Medical Imaging


X-rays are the oldest and most robust modality of medical imaging. Developed and designed in 1895, X-rays have developed and allowed medical professions a broader understanding of various injuries resulting in bone damage, tumour growths and, infections to various tissues. X-rays are designed to produce images, which are constructed by electromagnetic waves called ionizing radiation. These waves or beam of radiation, pass through a determined part of the body. This in turn, allows the X-rays to be absorbed or scattered by internal structures; the remaining X-ray pattern is transmitted to a detector. Depending of the density of the structure, tissues will absorb different amounts of radiation depending on the regions density. Dense structures such as bone, will show up white on X-ray images; thinner structures or empty spaces, will appear black. Depending on the quality of the image, they may need to be enhanced in order to comprehend the various structures involved in the region. Solutions such as barium or iodine temporarily change how X-rays relate within the body. This results in causing certain structures to appear enhanced and highlighted. Compared to other imaging techniques, X-rays allow a diverse understanding of the structures within a region.

Figure 1. X-ray of the palmar surface of the left hand. 

CT scan

Computerized Tomography or commonly known as CT scans, was introduced in 1971 and have evolved exponentially since. CT scans are programmed to integrate a sequence of X-ray images which are acquired from various angles that surround your body. Furthermore, CT scans uses computer processing programs to reassemble cross sectional images or slices. This medical imaging modality is very similar to X-ray imaging withholding the exception that countless X-ray beams and electronic X-ray detectors circulate around the patient, measuring the amount of radiation being absorbed by your body. The next step results in the computer program generating accurate and detailed two-dimensional images, based on the data that’s been accumulated; CT scans are also used to help detect a variety of diseases or conditions. Out of the various technological, medial advances, it’s said to be one of the fastest and most accurate modalities

Figure 2. CT scan of transverse abdomen.

MRI Scan

Magnetic Resonance Imaging or MRI, allows us to visualize nearly every internal system without invading the internal systems and structures. Developed and created by Raymond Damadian, MRI`s have changed various procedures associated with medical imaging. Current MRI technology now consists of powerful magnetic fields and radio frequency pulses which penetrate through the body, resulting in images of the various structures. Therefore, such images generate precise images and unlike CT and X-ray, MRI uses no ionizing radiation. This allows prolonged exposure time as more complex scans can last over an hour. Radio frequency pulses re-align hydrogen atoms that naturally exist within the body. As the hydrogen atoms return to their regular alignment they emit distinct amounts of energy depending on the type of tissue they are in. A MR scanner captures this energy and processes it to build a picture of the tissues scanned.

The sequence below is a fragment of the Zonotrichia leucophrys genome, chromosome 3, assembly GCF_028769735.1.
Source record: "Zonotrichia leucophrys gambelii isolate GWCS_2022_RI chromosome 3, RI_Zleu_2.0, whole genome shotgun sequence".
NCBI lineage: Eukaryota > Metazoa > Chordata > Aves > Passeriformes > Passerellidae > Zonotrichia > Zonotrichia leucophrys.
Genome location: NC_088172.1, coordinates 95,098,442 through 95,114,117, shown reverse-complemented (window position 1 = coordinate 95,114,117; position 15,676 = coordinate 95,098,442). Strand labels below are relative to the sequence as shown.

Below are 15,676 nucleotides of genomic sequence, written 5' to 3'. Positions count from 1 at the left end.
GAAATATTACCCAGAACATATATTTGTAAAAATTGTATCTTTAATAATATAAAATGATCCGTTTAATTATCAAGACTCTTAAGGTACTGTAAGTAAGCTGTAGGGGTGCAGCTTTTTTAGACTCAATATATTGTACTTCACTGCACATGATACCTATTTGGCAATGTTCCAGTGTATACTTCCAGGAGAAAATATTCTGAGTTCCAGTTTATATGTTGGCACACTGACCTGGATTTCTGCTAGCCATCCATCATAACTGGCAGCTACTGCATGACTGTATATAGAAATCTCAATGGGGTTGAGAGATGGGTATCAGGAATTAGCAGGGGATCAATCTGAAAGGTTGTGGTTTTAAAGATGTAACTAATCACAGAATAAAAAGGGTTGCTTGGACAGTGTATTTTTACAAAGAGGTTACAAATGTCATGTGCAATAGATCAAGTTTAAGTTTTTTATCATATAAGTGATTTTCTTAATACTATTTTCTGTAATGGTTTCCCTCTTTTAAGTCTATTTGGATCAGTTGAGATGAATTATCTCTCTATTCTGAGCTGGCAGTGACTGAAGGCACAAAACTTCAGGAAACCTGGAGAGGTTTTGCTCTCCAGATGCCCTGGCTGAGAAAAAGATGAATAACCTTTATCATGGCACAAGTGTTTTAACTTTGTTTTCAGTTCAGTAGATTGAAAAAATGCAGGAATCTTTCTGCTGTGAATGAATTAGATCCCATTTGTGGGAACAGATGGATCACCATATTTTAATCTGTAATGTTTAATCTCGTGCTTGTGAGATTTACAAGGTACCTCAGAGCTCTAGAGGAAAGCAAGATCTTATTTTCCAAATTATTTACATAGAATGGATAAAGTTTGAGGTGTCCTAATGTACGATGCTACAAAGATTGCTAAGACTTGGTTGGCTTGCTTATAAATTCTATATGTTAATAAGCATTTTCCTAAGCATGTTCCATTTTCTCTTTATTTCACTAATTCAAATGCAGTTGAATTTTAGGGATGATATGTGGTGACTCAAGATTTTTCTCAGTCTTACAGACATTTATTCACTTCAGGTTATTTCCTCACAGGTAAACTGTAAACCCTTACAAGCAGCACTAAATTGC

Ultrasound is sound with a frequency above the limit of human hearing. Sonography (the medical use of ultrasound) uses these sound waves to produce images of the inside of the body. A transducer sends high frequency sound waves into the body then listens for the returning echoes to bounce back. When a sound wave strikes an object it bounces back, or echoes. The transducer measures these echoes by direction and time then creates a real time image, enabling the operator to see movement and structure. Doppler ultrasound is a special technique (used mostly in ultrasounds of the heart or echocardiograms) that allows the operator to see and evaluate blood flow through arteries and veins. Doppler measures the direction and speed of blood cells as they move through the vessel. This movement causes a change in the frequency of the reflected sound waves, this is called the Doppler effect. Sonography is noninvasive and doesn’t involve any ionizing radiation which makes it a popular modality to measure fetal development. A few drawbacks associated with sonography include its limitation to penetrate through bone, air/gas and large amounts of adipose tissue. 

Figure 4. Ultrasound image of the urinary bladder.



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Advanced Anatomy 2nd. Ed. by PHED 301 Students is licensed under a Creative Commons Attribution-NonCommercial-NoDerivatives 4.0 International License, except where otherwise noted.

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